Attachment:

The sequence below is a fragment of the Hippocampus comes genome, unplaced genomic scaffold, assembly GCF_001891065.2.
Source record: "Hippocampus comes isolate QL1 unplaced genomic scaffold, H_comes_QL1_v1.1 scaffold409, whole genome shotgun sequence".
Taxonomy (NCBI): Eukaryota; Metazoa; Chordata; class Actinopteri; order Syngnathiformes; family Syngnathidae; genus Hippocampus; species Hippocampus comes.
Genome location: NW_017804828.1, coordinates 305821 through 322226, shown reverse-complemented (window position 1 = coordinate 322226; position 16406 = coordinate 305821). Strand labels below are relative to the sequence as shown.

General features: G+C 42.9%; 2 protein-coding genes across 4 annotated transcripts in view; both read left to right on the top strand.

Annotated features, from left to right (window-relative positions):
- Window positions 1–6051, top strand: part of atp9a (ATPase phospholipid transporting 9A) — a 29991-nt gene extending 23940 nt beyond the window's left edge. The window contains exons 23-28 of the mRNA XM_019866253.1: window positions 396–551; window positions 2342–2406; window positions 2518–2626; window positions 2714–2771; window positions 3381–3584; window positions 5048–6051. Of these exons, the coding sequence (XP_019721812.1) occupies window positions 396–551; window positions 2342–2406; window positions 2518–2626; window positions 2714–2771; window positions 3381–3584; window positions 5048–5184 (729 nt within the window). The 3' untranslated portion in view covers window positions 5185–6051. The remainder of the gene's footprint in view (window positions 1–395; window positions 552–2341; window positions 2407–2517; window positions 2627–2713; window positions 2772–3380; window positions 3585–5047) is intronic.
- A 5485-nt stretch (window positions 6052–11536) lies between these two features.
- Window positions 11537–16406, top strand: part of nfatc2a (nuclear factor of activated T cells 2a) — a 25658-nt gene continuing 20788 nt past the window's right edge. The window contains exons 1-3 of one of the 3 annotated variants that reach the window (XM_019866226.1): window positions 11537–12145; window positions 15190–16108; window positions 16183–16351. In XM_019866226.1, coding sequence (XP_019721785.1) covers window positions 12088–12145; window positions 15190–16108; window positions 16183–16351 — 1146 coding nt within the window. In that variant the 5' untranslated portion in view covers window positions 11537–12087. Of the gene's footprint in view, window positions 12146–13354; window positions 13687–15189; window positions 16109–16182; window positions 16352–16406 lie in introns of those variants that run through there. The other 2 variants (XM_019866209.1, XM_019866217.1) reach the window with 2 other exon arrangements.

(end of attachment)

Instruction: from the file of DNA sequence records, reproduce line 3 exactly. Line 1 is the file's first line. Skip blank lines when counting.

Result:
Taxonomy (NCBI): Eukaryota; Metazoa; Chordata; class Actinopteri; order Syngnathiformes; family Syngnathidae; genus Hippocampus; species Hippocampus comes.